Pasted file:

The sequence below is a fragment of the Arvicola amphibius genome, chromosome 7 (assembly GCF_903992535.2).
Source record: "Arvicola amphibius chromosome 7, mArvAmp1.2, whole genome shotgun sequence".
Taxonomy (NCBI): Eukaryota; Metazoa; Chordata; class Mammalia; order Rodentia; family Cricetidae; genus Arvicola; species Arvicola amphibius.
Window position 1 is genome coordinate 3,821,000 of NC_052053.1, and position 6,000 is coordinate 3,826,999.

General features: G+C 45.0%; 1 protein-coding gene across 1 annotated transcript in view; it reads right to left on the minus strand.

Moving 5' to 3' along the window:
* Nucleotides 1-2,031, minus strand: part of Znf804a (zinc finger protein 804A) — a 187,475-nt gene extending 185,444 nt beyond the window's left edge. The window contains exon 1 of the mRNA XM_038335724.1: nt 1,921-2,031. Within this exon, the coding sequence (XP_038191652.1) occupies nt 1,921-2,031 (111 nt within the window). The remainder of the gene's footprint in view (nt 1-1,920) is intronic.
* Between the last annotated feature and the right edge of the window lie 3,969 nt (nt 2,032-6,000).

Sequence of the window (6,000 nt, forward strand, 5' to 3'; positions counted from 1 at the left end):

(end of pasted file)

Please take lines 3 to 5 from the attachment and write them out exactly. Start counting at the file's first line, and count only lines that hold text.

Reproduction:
Taxonomy (NCBI): Eukaryota; Metazoa; Chordata; class Mammalia; order Rodentia; family Cricetidae; genus Arvicola; species Arvicola amphibius.
Window position 1 is genome coordinate 3,821,000 of NC_052053.1, and position 6,000 is coordinate 3,826,999.

General features: G+C 45.0%; 1 protein-coding gene across 1 annotated transcript in view; it reads right to left on the minus strand.